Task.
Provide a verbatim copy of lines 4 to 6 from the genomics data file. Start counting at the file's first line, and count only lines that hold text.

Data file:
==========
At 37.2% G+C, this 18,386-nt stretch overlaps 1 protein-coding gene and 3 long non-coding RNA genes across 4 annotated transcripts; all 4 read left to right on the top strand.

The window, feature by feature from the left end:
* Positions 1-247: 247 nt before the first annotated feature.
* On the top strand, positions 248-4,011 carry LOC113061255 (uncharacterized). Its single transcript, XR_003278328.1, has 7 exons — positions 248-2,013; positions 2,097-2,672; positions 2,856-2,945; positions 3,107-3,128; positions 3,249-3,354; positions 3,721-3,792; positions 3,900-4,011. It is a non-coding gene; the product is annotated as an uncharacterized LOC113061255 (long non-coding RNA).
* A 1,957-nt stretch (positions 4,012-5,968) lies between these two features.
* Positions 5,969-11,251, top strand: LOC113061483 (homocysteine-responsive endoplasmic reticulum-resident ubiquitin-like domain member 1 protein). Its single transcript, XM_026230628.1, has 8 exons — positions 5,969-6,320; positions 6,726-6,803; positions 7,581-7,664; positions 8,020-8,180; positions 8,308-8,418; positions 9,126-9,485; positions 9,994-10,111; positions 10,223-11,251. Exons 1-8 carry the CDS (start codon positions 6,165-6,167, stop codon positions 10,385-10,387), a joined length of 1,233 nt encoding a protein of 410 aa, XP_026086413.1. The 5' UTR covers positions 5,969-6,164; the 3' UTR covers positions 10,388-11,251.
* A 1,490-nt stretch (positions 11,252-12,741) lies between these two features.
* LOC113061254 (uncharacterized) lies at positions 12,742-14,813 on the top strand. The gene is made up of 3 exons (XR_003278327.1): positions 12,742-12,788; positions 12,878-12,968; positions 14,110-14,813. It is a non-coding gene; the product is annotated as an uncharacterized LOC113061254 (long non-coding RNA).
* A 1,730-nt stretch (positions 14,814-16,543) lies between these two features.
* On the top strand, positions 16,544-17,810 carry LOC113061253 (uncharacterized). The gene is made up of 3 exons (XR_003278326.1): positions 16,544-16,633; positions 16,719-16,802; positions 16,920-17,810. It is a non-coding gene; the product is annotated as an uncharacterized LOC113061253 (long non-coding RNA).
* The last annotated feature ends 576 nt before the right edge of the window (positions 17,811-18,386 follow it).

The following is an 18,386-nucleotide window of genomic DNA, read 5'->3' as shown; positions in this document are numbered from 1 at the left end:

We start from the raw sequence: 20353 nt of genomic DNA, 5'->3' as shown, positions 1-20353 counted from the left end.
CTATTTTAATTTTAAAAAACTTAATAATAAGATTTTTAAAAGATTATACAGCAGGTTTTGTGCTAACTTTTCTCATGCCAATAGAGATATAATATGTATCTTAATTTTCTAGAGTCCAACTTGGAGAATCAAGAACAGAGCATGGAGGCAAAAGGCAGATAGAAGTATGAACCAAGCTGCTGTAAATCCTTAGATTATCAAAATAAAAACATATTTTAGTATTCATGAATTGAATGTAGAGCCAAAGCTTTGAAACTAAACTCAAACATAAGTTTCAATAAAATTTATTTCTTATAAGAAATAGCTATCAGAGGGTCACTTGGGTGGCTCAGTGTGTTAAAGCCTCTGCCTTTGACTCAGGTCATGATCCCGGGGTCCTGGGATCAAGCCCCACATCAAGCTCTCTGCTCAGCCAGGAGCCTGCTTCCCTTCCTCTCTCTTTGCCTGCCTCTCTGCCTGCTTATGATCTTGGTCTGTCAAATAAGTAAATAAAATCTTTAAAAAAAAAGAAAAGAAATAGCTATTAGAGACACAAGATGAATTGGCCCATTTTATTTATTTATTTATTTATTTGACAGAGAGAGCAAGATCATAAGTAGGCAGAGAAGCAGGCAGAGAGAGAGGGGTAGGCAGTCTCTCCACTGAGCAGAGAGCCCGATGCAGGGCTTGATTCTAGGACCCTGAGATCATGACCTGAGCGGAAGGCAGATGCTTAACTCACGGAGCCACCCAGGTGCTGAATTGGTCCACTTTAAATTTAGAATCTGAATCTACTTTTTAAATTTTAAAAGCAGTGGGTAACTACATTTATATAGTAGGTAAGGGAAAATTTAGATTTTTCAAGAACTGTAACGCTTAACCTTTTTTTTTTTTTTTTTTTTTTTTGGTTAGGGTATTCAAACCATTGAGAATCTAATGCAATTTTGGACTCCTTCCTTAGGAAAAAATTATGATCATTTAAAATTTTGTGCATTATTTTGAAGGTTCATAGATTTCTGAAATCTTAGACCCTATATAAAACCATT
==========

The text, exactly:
* On the top strand, positions 248-4,011 carry LOC113061255 (uncharacterized). Its single transcript, XR_003278328.1, has 7 exons — positions 248-2,013; positions 2,097-2,672; positions 2,856-2,945; positions 3,107-3,128; positions 3,249-3,354; positions 3,721-3,792; positions 3,900-4,011. It is a non-coding gene; the product is annotated as an uncharacterized LOC113061255 (long non-coding RNA).
* A 1,957-nt stretch (positions 4,012-5,968) lies between these two features.
* Positions 5,969-11,251, top strand: LOC113061483 (homocysteine-responsive endoplasmic reticulum-resident ubiquitin-like domain member 1 protein). Its single transcript, XM_026230628.1, has 8 exons — positions 5,969-6,320; positions 6,726-6,803; positions 7,581-7,664; positions 8,020-8,180; positions 8,308-8,418; positions 9,126-9,485; positions 9,994-10,111; positions 10,223-11,251. Exons 1-8 carry the CDS (start codon positions 6,165-6,167, stop codon positions 10,385-10,387), a joined length of 1,233 nt encoding a protein of 410 aa, XP_026086413.1. The 5' UTR covers positions 5,969-6,164; the 3' UTR covers positions 10,388-11,251.